UK-NIGERIA TEACHER TRAINING BEGINS IN LAGOS
• Alhaji Idris congratulating Ibeto, with them is Prof Rufa'i
There has been frantic search for solutions to the poor standard of teaching schools in the country. Some stakeholders have continued to blame teachers for the appalling performance of students in examinations. Across some states federation where education summits were organized, experts strongly recommended re-training programmes for both public and private school teachers.
But in its desire to improve standard of teaching, the British Council's Department of Business, Innovation and Skills (BIS) took up the funding of a partnership project between Adeniran Ogunsanya College of Education (AOCOED), Otto-Ijanikin, Lagos and Havering College of Further and Higher Education in the United Kingdom, through its Education Partnership in Africa (EPA) project.
The project, UK-Nigeria Teacher Training (UNITET), was to be delivered at Adeniran Ogunsanya College of Education. The Provost of the College, Hakeem Ajose-Adeogun, said the programme would raise professional teachers that would groom young scholars in the country.Aside that aside the rich programme module structured to include lectures, teaching practice, observation and assessment, successful applicants could also progress to a full-time post-graduate Certificate in Education (PGCE) in the UK subject to validating universities admission criteria.
The organizers said the programme would increase the employability of teachers and students alike through a customized work-based learning delivery in schools and other educational organizations. The project began with a six-month pilot programme launched in September 2009 and specifically designed to give Nigerian teachers quality training and professional development.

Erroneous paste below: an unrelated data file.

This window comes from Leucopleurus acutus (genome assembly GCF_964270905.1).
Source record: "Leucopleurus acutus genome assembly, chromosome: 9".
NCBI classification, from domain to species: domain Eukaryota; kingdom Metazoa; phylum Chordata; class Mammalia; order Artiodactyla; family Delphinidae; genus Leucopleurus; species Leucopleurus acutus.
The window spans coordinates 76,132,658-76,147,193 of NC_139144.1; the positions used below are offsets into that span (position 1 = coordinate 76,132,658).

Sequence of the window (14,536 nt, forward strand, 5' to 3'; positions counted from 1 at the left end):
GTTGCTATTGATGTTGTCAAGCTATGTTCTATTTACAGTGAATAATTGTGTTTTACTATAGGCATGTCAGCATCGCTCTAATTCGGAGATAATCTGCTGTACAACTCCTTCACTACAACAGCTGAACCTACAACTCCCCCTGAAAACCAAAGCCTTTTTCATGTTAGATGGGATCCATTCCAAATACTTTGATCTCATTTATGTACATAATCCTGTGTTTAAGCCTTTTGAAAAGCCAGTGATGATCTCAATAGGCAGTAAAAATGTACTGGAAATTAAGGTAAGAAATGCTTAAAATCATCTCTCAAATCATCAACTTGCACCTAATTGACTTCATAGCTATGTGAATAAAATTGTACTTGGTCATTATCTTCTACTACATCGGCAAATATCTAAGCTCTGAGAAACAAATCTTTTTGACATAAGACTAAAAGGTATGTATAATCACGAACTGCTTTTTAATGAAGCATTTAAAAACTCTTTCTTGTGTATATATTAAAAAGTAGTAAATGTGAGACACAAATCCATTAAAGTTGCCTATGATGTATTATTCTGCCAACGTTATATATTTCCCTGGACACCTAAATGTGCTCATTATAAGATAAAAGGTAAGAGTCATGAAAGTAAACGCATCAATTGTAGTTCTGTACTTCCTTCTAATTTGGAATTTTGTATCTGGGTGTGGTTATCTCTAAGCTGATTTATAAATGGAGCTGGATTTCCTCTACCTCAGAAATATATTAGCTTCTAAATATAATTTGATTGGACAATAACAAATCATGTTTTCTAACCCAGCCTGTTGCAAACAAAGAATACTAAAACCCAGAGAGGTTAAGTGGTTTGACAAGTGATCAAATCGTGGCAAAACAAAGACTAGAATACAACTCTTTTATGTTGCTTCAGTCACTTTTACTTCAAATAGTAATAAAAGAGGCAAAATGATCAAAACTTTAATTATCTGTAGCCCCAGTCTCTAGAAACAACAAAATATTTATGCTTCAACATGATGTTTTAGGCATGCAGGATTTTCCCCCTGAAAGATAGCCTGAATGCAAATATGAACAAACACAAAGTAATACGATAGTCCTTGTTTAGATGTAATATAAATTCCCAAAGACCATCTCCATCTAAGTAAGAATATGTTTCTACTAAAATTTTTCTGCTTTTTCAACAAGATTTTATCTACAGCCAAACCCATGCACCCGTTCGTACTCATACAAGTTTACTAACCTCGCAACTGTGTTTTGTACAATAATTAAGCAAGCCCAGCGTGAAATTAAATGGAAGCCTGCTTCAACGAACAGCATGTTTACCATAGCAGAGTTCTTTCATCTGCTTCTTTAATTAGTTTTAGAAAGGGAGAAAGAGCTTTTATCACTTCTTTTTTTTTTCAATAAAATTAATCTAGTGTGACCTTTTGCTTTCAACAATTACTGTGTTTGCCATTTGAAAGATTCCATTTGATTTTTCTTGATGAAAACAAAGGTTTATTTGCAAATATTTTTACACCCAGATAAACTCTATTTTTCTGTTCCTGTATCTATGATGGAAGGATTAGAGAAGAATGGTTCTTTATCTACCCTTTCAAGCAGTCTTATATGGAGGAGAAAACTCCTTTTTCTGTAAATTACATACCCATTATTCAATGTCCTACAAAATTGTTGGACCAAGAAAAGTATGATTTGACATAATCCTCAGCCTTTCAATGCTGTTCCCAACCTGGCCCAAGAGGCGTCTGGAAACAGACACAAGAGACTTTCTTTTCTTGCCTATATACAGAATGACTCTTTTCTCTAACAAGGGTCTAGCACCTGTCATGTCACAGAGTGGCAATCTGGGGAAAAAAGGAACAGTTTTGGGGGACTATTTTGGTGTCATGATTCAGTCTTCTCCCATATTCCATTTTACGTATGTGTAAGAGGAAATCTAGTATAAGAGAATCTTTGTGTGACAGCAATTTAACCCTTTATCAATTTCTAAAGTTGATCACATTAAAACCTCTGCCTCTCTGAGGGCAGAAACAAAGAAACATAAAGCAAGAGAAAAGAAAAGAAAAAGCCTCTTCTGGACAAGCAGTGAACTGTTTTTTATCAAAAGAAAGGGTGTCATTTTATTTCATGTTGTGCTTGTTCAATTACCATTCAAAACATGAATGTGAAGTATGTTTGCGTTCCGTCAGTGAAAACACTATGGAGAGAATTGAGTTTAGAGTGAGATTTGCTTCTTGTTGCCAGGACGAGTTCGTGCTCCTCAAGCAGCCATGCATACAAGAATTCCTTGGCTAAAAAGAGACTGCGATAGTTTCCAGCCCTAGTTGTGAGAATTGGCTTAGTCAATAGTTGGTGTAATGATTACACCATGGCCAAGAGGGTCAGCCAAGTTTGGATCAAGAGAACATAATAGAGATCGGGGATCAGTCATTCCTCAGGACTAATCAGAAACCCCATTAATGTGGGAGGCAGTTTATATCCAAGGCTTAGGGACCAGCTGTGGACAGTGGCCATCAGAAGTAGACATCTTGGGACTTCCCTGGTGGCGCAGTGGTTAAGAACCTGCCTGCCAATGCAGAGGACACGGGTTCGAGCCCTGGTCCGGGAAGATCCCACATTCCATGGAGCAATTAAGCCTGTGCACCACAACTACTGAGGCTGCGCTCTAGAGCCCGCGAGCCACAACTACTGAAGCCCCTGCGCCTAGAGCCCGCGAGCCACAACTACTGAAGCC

On Thursday, penultimate week, 25 pilot students that participated in the programme were awarded Certificates of Recognition for having achieved merit in the Advanced Professional Certificate in Innovative Teaching (APCIT) course held at AOCOED between October 2010 and last month.
The planned outcome of the pilot programme was that at least 25 professional teachers would successfully achieve the APCIT enabling them to pass on their skills, underpinning knowledge and examples of best practice to further train other students embarking on their teaching career. Also, successful graduates would be awarded the new teaching qualification, Advanced Professional Certificate in Innovative Teaching (APCIT) by Havering College.
The curriculum manager of the programme, Julie Old, said the APCIT exposes the teacher to result-orientated session planning embedding core skills of literacy, numeracy and ICT in specialist curricula.
'This helps the teacher to develop a template for successful lessons to meet the individual needs of students in teaching the area of specialisation. The teacher is equipped to cope with the individual learning barriers using the existing theories of learning styles to enhance understanding of how students learn and more effective ways to teach,' she said.
The organizers of the programme told Daily Sun that full time academic programme would commence in September. It was gathered that visiting lecturers from Havering College of Further and Higher Education, UK would assess the students during the progamme ans subsequently award certificates.